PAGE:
All of this pain, suffering, and stress forced on 800,000 government employees by no fault of their own should create a teachable moment. They are hardworking people who show up for work every day and were punished for something they had absolutely nothing to do with! Like the Vietnam soldiers of war, these government workers are guilty of only doing the jobs they are asked to do, including for some following orders to show up to do work they weren’t being paid for.
Like Vietnam soldiers the work they do protects our lives, like Vietnam soldiers the work they do for us sometimes puts their own lives at risk, like Vietnam soldiers they are underpaid for the work they do making our lives possible, and so like Vietnam soldiers, the 800,000 government employees deserve to have a teachable moment emerge.
The teachable moment is that we learn that the government employees who perform the duties and responsibilities of government 1) are not responsible for creating what those duties and responsibilities of government are, they only perform them 2) should never be held accountable for disagreements between politicians that they have no power or authority over. In other words, they only do the job, they don’t determine if the job should exist, how the job should be done or how many people should do the job. Politicians who they work for, make those determinations. The employees only show up every day and perform the job according to the instructions given to them. The principle to emerge is, hate the government, not the people who work for it.
The hate the government not the people who work for it, principle and teachable moment should be formalized into law to stop the hate currently inflicted on the people who work for the government. Whenever there is a government shutdown all Senators, Congresspersons and their staffs continue to be paid. This should be the case for all government employees since their public service is just as important to American citizens as that of any Senator, Congressperson or their staff.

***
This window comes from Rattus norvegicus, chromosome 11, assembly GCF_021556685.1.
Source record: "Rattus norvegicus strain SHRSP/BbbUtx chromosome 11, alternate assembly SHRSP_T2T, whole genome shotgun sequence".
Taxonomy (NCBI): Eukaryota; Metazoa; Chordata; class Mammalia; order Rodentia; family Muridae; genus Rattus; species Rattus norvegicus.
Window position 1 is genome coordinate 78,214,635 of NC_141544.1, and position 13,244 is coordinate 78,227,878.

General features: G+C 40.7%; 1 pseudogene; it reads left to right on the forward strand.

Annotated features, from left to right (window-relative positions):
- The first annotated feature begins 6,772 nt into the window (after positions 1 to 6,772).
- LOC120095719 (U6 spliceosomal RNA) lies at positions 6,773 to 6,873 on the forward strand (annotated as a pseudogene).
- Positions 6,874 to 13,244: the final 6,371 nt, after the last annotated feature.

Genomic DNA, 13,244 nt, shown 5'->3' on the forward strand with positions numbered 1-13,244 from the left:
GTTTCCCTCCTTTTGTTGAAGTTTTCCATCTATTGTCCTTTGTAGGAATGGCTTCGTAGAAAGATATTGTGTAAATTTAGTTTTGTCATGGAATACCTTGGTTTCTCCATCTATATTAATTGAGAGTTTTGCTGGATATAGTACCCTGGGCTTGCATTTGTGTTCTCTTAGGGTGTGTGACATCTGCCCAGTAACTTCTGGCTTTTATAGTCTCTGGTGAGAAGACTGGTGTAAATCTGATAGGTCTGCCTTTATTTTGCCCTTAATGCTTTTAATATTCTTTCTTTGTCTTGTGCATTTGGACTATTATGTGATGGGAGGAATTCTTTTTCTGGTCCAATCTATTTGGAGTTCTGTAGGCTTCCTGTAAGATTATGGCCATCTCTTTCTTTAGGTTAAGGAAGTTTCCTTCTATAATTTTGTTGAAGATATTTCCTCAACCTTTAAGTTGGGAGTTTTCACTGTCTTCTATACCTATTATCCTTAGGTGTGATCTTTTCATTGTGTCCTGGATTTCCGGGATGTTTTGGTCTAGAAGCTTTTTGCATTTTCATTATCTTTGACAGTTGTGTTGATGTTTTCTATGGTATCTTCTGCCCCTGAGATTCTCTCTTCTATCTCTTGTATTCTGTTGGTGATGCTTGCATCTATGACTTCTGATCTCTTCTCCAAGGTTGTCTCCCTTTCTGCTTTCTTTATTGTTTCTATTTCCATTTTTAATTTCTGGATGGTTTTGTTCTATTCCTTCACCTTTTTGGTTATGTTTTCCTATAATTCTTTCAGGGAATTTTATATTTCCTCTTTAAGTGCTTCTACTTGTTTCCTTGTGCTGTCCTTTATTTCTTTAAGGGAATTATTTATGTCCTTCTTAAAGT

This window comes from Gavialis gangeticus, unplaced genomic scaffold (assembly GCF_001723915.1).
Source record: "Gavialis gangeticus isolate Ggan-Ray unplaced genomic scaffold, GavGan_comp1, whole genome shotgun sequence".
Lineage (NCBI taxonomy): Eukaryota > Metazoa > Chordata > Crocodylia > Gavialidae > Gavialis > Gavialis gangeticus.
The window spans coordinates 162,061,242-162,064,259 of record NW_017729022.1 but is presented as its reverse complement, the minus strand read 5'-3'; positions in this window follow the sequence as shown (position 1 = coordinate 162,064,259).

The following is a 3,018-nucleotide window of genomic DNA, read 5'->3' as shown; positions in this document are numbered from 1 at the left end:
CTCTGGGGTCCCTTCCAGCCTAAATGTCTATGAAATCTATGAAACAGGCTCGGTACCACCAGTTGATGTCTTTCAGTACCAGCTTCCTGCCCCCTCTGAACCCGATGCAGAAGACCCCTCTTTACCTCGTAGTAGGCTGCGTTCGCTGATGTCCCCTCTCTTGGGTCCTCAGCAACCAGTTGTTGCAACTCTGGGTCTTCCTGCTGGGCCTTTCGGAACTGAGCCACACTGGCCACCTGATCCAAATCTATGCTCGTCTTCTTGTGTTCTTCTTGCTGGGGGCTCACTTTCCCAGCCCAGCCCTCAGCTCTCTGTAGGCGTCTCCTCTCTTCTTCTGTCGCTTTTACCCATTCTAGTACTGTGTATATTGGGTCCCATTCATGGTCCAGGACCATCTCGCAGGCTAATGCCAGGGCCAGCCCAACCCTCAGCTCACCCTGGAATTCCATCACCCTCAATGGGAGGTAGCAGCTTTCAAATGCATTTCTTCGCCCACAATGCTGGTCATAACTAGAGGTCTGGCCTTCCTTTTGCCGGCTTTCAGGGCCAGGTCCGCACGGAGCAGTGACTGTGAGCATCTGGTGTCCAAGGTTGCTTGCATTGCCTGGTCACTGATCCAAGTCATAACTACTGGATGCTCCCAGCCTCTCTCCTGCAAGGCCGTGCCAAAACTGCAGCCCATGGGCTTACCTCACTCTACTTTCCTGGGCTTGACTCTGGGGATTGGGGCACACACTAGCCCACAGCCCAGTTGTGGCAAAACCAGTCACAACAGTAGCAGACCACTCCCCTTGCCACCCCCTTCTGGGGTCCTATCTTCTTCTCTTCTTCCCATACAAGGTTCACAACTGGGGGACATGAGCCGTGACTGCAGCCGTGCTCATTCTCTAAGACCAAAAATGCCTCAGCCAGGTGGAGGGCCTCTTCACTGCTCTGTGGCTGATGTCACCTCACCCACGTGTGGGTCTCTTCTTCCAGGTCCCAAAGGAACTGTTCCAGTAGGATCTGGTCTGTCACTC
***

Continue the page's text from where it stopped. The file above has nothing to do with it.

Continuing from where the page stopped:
Its injustice at the extreme for the people, (Congresspersons, Senators and the President) who cause the shutdown to continue to be paid during the shutdown, but the government employees who didn’t cause the shutdown and can do nothing to prevent it, do not continue to be paid during the shutdown. A new law should mandate that during government shutdowns all government employees will continue to be paid even if the programs they work for are not, as is the case for Senators, Congresspersons, their staffs, and the President.
After witnessing the carnage this record-breaking longest-ever government shutdown has left in its wake, America must commit to a new principle and learn from this painful teachable moment. Never again should America allow non-elected public servants to bear the burden or pay the cost of a political argument. The same lesson we learned from the teachable moment in the aftermath of the Vietnam War applies here. Americans should never blame, fault or allow penalties on the people who are doing their job correctly, instead Americans should blame, fault and penalize the politicians who make the rules of the job.
Isaac Newton Farris Jr. is the nephew of Martin Luther King, Jr. and serves as Senior Fellow at the King Center. Growing up in one of the most socially and politically active families has given him a unique perspective on current events. Drop by his website for straight talk free of one-sided political spin.
Originally published at isaacnewtonfarris.com on January 28, 2019.